So, in my opinion, it is better to let Google crawl and index all of the pages in this series so that it sees and knows how much content we have on the topic of "Blue Marbles."

In a perfect world, each one of your product or brand category archives should be unique in one way or another. But a lot of times that's not possible, so the ones that aren't unique should not be available for crawling and indexing, or should be addressed in a creative way, like by using filters.

As your website grows in size, crawl budget allocation becomes an important thing to keep in mind, and noindex/follow will become an issue.
Hi Arsen,

Interesting point around "competition between brand and category silos."
We are struggling to rank for a key category page. We have over 100 brands on our ecommerce site all with a lot of content referring to the target keyword of the main category page.

Would you advise removing the content on the brand pages? Or at least reducing references to the key term?

Arsen Rabinovich
Dan Judd
Hey Dan,

Awesome question!

It's a little difficult to answer accurately without taking a look at the site, so please do not take this and run with it. But, I wouldn't jump into de-optimizing the category pages right away and instead would look into using them as a part of your topic organization.

Think about it from the standpoint of - what is a logical navigational path to each asset (product page), and how can category pages be integrated into it:

category >> subcategory >> brand >> product
brand >> category >> subcategory >> product
(these ^ are breadcrumbs)

By creating a hierarchy or parent/child relationships between pages, you'll be able to minimize, and most of the time, resolve competition between them.
Arsen Rabinovich
We are on Shopify so unsure whether we can create that breadcrumb structure.

Thanks for the info though
Hi Fach,

I totally agree with you but have a question related to e-commerce SEO. How does breadcrumb navigation system affect e-commerce SEO?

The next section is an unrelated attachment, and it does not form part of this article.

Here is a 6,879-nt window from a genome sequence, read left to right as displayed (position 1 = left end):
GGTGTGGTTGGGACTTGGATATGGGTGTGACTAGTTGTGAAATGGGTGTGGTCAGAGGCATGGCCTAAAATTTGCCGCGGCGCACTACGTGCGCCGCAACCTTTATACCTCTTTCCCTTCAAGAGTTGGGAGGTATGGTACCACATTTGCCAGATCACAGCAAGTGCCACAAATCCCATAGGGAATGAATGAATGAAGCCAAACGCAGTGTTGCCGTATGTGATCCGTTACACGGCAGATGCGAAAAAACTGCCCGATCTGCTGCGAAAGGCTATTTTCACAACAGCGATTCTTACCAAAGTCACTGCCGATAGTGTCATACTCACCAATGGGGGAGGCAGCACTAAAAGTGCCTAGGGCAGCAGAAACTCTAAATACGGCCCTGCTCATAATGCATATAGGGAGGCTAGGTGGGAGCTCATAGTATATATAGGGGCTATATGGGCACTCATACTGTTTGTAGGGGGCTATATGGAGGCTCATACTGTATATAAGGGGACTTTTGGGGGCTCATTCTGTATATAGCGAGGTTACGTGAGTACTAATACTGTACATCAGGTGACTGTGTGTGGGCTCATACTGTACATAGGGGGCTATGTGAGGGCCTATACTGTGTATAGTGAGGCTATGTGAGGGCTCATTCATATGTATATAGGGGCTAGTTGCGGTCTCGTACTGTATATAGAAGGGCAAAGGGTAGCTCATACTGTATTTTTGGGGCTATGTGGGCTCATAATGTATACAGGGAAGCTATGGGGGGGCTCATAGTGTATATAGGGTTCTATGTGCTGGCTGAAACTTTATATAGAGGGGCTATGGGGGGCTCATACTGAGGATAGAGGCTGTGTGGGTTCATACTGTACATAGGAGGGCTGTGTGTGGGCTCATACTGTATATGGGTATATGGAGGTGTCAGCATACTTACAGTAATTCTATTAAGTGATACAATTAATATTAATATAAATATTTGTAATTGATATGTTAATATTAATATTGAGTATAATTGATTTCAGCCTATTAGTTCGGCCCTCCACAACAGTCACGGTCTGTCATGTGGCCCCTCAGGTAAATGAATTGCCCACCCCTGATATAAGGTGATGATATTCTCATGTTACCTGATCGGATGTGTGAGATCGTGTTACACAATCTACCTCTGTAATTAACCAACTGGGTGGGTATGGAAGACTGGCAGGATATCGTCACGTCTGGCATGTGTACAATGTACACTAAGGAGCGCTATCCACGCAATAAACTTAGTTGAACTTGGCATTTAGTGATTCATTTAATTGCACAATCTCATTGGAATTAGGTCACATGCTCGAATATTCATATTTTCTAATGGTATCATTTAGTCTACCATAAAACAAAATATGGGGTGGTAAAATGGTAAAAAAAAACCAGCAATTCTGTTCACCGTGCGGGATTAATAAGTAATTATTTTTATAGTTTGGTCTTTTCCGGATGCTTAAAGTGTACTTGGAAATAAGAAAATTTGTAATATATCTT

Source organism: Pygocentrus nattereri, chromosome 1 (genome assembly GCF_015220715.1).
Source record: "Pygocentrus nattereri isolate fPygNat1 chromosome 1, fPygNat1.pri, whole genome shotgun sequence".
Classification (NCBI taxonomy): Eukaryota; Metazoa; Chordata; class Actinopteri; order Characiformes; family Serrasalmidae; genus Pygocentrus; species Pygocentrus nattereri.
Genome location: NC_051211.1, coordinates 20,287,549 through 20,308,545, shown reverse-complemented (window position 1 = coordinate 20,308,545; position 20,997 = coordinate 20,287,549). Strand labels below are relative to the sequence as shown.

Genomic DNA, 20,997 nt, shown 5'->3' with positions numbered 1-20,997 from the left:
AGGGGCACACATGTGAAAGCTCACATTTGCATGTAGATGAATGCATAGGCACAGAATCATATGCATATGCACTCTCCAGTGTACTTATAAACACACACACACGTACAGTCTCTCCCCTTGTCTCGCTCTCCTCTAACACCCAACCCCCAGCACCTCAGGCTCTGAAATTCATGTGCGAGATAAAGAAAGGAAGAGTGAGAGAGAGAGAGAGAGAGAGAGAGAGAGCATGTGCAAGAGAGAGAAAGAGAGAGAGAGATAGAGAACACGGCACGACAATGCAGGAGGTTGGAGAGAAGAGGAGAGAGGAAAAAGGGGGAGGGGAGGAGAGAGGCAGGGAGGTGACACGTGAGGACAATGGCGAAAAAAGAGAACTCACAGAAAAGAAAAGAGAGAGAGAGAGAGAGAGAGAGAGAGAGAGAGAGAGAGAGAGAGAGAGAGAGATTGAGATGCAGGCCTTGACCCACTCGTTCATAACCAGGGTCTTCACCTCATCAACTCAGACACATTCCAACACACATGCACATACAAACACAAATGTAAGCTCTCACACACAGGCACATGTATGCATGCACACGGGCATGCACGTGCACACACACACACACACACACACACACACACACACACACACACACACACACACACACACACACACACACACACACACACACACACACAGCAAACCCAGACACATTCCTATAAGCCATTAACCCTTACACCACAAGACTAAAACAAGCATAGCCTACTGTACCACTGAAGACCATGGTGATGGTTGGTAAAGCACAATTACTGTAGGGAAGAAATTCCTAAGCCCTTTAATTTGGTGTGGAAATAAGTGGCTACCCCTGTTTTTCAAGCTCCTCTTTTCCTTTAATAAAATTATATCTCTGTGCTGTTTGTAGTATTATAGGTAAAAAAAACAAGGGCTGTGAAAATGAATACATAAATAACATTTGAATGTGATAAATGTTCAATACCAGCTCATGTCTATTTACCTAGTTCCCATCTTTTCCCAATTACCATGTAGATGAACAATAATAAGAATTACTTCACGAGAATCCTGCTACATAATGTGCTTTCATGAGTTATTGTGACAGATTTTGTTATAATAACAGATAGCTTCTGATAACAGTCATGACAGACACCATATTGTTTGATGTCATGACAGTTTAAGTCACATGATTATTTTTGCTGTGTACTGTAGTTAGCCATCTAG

Is it really an importact SEO factor of e-commerce SEO syetem?
Arsen Rabinovich
Shailesh Chaudhary
Hi Shailesh,

Breadcrumbs, when properly coded and marked up with schema, assist with creating relationships between pages and help with showing Google (and others) how you've organized your topics.

We frequently use breadcrumbs to fix competition between pages on sites with flat architecture.
I have a questions for Arsen. If you were going to interview people to help you with setting up an commerce platform and manage the SEO for the site, what are some signs that they don't have the experience you need? Should they know the ins and outs of each platform - or is that impossible?
Arsen Rabinovich
Hey George,

I'm going to give you an SEO's answer... it depends!

If their primary responsibility is SEO, I would ask questions that will help gauge where their eCommerce SEO skills are. SEO is relatively static when it comes to different eCommerce platforms (duplicating titles are an issue regardless of your being on Shopify or BigCommerce or Magento or WooCommerce).

On the other hand, eCommerce is so much than SEO. So it all depends on what you are trying to accomplish, what can you do in-house vs. retaining an agency and so on.

When we interview for an SEO position, we ask the applicant to review a website and identify ten critical SEO issues that need to be addressed right away. Their findings are usually a good indicator of where they are skill wise.

Hope this helps.